Income elasticity of demand Essay
Income elasticity of demand
World trade for wheat is greater than for all other crops combined and is cultivated in 128 counties. A farming company specializing in wheat and barley production (Silo Pty Ltd), one of many producers in the international market, is greatly affected by storms in the U.S and South America. These storms have reduced the global wheat yield by 50 per cent. Wheat continues to be the most important food grain resource as it is used in a large majority of foods around the world. Its production leads other crops such as rice, maize and potatoes.
Despite wheat’s great importance in the food industry, it would still be regarded as being price ‘elastic’ and have a positive income elasticity, as there are many competitive suppliers around the world, which could possibly lead to fluctuations in prices and prevent large shortages. Price elasticity of demand arises due to the responsiveness of the quantity demanded of a good to change its price, when all other influences on buyers’ plans stay the same. Income elasticity of demand is the responsiveness of demand due to a change in income. Factors that generally affect the supply of goods or services include, the price of factors of production, the prices of related goods produced, expected future prices, the number of suppliers, technology and the state of nature.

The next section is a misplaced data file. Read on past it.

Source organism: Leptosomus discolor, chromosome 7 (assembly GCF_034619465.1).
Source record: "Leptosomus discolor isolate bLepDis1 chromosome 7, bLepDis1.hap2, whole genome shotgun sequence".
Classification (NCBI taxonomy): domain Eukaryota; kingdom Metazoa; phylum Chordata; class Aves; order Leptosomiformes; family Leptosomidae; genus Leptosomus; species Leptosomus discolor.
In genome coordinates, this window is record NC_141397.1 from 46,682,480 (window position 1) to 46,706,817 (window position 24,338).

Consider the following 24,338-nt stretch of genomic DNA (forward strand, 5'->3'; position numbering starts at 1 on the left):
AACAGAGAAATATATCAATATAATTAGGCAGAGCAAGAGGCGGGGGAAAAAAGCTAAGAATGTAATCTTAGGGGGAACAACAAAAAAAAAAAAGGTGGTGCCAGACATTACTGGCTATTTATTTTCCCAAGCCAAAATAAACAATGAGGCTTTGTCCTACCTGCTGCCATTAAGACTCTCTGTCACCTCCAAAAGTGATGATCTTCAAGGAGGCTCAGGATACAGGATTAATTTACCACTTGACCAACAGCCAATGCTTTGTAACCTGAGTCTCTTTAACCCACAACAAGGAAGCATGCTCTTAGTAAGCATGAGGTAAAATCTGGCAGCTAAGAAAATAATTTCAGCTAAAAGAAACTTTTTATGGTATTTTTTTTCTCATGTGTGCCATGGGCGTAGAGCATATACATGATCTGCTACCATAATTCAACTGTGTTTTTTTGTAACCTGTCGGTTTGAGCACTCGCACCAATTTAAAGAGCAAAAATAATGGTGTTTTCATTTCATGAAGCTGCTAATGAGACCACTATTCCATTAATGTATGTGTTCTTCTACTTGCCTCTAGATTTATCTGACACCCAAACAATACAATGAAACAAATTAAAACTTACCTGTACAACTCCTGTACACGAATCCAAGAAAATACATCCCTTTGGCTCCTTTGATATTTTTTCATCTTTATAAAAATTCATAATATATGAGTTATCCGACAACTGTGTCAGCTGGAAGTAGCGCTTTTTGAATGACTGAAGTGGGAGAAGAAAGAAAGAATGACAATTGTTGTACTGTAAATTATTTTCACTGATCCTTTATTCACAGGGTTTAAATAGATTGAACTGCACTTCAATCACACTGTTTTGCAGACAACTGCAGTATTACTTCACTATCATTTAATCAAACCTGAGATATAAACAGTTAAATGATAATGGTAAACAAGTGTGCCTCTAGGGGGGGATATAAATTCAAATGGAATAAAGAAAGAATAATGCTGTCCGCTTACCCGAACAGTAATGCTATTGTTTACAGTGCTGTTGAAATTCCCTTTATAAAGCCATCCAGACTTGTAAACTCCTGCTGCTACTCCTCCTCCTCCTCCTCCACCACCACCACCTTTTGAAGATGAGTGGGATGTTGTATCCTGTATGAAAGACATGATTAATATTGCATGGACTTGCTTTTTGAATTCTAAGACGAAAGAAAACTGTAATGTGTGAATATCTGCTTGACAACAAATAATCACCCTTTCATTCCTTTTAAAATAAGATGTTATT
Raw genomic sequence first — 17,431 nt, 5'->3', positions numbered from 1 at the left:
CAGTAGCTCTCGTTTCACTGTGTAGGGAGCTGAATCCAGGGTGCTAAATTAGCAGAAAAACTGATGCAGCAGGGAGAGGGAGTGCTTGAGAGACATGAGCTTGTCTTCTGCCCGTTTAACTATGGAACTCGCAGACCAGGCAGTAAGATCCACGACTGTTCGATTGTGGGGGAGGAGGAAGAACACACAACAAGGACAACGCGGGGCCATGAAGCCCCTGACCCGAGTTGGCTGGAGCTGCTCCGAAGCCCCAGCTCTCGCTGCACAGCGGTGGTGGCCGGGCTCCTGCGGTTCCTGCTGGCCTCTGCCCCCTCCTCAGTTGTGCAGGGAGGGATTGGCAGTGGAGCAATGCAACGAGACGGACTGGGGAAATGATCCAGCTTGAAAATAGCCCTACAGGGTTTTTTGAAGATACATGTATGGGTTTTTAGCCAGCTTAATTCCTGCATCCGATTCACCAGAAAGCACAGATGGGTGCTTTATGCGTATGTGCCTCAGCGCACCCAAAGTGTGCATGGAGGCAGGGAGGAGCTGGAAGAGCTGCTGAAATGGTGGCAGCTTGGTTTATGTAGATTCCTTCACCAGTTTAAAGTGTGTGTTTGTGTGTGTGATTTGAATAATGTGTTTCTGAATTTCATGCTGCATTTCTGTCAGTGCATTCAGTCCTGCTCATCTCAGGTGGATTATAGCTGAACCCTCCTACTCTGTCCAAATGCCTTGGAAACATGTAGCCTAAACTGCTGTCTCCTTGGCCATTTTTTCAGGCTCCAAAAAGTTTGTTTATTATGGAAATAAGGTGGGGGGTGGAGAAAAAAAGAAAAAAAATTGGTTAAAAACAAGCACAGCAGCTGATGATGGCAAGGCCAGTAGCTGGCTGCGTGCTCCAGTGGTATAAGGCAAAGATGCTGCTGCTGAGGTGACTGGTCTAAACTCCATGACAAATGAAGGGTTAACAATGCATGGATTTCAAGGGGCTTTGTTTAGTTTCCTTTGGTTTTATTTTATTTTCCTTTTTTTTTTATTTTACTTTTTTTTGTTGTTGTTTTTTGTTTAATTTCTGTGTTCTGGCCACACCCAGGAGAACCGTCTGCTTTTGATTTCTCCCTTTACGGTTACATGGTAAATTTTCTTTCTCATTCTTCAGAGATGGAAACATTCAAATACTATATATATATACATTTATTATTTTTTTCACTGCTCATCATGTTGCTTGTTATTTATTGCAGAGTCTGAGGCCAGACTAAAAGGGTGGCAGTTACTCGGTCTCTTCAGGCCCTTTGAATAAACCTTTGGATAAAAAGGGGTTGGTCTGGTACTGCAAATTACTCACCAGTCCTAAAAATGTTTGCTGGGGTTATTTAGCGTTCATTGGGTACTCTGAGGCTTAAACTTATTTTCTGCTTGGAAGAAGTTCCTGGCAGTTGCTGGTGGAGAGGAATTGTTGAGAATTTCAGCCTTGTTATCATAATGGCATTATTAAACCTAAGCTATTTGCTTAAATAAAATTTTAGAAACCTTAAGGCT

Demand is also effected by such factors as, the prices of related goods, expected future prices, income, expected future income and credit, population and preferences. If ever there were a shortage of wheat due to bad weather or storms, such that has happened to Silo Pty Ltd, other crops such as barley or maize could be used as an alternative resource, thus the supply would decrease and eventually the demand would decrease slightly as well as there are alternative resources at possibly cheaper prices. This would result in wheat being considered as a normal good in western society as for which demand increases as income increases.
Graph 1 shows the situation before the storms hit and the effects after the storms. The demand curve is D and the original supply curve is labelled S0. After the storms hit, the supply curve shifted left to S1. This represents the supply decreasing, further increasing the price. Graph 2 shows the effects of the expected future price rise. Demand increases, shifting from D0 to D1, supply decreases shifting the supply curve from S1 to S2.